A Scientist talks Food Preservation

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A Scientist talks Food Preservation
« on: August 16, 2010, 02:07:33 AM »
I was wondering if my scavenging players would find any food out there in the Post-Apocalyptic Wasteland.  I decided that I wanted to get a little bit of Science on what would happen in 50 years, in my ongoing efforts to "Make Apocalypse World Seem Real".

So I spoke to my good friend Doctor Alexander Gill, a Research Scientist for Health Canada.  His doctorate was on Food Microbiology, and he had quite a bit to say on the subject!  I just wish I could get him to sit down and play, but he's way off in Ottawa, several hundred Kilometers from where I live in Winnipeg.  

If you have any questions for Dr. Gill, please ask in the thread, and I'll see if he can come by to answer.

At any rate, this is what the good Doctor has to say.  Many thanks to Dr. Gill for some great background on this topic!

There are two aspects to the preservation of food, safety and spoilage. Safety is the presence of toxins or infectious organism which can cause illness, whereas spoilage is changes in the taste, smell or texture of food that effect its palpability. Spoilage can occur as a consequence of the growth of bacteria or fungi on the food (rotting) or due to physical/chemical changes (drying out, enzymatic changes).

It is important to note that there is no direct link between the safety and spoilage of foods. Spoilage of foods occurs when the bacteria and fungi grow to high enough numbers on the food (greater than 100,000 cells per gram) that the breakdown of the food and waste products they produce are noticeable. The bacteria, fungi and viruses which cause illness are not often present on foods and at low numbers (less than 100 cells per gram), numbers too low to have effects observable by human senses. Thus food may be unspoiled and unsafe or spoiled but safe to eat. The organism that do cause illness can be killed by heating, so cooking food is a great way to make it safe.

The following is short summary of storage methods for foods and the expected effects of long time storage. The success of any of these methods depends on the environment they are stored and packaging remaining intact. In general the probability of stability with long term storage will be increased if stored somewhere dry, cool and unexposed to light.

1. Drying – Microorganisms can not grow without the presence of free water. Many foods are preserved by having water content that is too low for microorganisms to grow. Examples include: grains, rice, flour, sugar, nuts, seeds, dry pasta. These types of foods will remain edible indefinitely as long as they are kept somewhere dry and cool. Archaeologists have recovered grains and noodles from buried stores after thousands of years.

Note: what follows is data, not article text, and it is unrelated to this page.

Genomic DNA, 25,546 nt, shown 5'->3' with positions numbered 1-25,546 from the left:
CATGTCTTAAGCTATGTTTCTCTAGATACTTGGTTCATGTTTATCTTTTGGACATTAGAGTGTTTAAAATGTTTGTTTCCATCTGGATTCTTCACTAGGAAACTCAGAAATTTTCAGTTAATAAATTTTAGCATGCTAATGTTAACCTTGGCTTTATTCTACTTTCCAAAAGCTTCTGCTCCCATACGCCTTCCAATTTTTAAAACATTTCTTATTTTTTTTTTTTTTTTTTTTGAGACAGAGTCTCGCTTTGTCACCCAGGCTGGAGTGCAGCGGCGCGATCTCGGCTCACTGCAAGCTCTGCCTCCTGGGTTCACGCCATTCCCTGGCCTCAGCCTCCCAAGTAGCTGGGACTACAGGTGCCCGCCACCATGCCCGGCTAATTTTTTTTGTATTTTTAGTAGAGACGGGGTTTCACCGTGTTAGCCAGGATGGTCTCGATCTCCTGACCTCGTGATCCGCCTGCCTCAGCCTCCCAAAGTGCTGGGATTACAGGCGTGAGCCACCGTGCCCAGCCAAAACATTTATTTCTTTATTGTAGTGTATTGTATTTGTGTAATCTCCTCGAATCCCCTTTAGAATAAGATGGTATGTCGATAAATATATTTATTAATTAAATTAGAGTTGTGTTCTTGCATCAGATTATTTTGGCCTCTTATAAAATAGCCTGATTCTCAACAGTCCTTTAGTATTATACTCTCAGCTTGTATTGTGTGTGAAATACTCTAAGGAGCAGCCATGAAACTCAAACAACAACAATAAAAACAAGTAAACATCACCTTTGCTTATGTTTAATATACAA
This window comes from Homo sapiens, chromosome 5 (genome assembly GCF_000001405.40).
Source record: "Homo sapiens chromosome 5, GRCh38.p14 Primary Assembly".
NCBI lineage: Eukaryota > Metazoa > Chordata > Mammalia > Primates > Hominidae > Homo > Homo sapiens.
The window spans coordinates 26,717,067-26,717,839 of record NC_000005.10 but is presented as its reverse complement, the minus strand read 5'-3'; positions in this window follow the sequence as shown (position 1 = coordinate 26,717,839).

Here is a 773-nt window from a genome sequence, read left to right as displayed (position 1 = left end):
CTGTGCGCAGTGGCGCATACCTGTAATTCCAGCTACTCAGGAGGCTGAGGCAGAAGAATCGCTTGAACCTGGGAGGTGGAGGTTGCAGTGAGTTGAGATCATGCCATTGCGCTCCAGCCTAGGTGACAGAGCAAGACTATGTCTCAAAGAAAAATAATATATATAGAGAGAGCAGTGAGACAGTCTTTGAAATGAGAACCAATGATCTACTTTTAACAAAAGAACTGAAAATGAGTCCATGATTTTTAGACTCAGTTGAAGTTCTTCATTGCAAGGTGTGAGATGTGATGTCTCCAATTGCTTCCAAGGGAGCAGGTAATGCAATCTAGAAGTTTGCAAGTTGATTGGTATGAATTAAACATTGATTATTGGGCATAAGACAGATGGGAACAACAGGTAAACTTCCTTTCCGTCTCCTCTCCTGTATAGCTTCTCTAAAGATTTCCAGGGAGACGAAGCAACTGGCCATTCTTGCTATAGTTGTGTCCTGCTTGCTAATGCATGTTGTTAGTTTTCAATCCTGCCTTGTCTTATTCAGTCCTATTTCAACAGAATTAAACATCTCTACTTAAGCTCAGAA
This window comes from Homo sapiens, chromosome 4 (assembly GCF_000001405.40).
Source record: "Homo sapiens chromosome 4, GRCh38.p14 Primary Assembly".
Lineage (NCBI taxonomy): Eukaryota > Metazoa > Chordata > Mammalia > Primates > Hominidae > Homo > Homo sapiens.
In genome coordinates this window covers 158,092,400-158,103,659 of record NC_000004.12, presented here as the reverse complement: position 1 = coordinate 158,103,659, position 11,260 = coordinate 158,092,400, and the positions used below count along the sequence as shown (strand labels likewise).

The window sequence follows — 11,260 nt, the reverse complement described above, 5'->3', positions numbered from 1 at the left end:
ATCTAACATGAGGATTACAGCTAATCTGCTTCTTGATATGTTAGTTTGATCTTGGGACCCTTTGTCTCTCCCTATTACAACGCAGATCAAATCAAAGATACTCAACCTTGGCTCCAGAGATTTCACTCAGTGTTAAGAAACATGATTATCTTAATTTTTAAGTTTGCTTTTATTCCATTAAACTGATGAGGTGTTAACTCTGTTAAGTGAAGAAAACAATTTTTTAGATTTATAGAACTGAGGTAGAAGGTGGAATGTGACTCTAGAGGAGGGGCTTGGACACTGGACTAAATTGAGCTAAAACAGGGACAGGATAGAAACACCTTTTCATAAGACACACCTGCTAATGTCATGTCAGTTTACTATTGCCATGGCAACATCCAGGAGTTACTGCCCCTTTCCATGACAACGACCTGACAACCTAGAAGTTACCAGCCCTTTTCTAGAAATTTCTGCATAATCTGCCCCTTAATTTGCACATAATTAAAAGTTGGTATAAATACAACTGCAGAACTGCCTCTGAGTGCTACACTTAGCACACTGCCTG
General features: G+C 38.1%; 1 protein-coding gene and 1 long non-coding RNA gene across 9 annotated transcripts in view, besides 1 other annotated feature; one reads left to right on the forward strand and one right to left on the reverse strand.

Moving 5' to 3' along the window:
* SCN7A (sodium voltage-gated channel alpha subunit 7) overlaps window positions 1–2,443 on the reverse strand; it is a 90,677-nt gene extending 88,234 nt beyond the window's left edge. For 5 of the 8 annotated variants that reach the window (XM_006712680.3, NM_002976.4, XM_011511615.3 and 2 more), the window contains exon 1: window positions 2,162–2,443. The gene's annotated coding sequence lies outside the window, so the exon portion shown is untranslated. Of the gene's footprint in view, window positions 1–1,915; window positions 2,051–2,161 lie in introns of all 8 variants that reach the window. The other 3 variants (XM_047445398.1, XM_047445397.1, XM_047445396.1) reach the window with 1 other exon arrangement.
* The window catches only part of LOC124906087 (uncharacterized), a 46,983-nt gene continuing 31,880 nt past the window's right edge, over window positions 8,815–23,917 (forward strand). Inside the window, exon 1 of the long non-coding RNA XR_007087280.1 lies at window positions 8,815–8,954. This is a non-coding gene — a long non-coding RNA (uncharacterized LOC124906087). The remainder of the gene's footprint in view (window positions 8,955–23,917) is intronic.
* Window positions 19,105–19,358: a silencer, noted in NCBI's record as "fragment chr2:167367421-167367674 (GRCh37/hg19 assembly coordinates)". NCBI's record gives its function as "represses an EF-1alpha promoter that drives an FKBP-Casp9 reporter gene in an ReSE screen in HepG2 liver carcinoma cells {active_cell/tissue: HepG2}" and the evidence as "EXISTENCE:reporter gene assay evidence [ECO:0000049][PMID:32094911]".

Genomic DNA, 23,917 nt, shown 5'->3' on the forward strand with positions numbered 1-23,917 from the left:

An important note on the safety, stored grains that become damp can support the growth of toxin producing fungi such as ergot and fusarium.


The free water in a food can also be lowered by drying or the addition of salt or sugar to bind up the water in chemical bonds. Examples include: dried meat, salted fish, smoked meat, salami, hard cheese, jam, chocolate, dried fruit, Twinkies. These foods are less stable as they are finely balanced between too much or not enough water, but are stable for a few years of storage. These types of foods will also be more prone to changes in texture and taste over storage due to physical/chemical changes.

2. Fermentation - In some cases the growth of bacteria or fungi causes desirable changes in the food in which case it is refereed to as fermentation. Fermentations are traditionally used to increase the acidity or alcohol content of foods to reserve them by preventing the growth of organism that are sensitive to acids or alcohol. Cheese, yogurt, salami and pickles are examples of using acid production to preserve foods. Beer and wine are examples of using an alcohol fermentation to preserve vegetable foods (grains, grapes). Many fermented foods are rich in vitamin C and so are an excellent means of protecting against scurvy. Fermented foods can remain stable for a number of years, but not decades.

3. Freezing. The power may be off in Post-Apocolyptia but in the right climate plenty of frozen food might be around. The important thing is that the food never became warm enough to thaw out. Food will remain edible indefinitely when frozen but will become mushy from over prolonged storage as the cellular structure breaks down, or it may dry out due to evaporation (freezer burn). Edible meat over 10,000 years old has been recovered from the Siberian permafrost.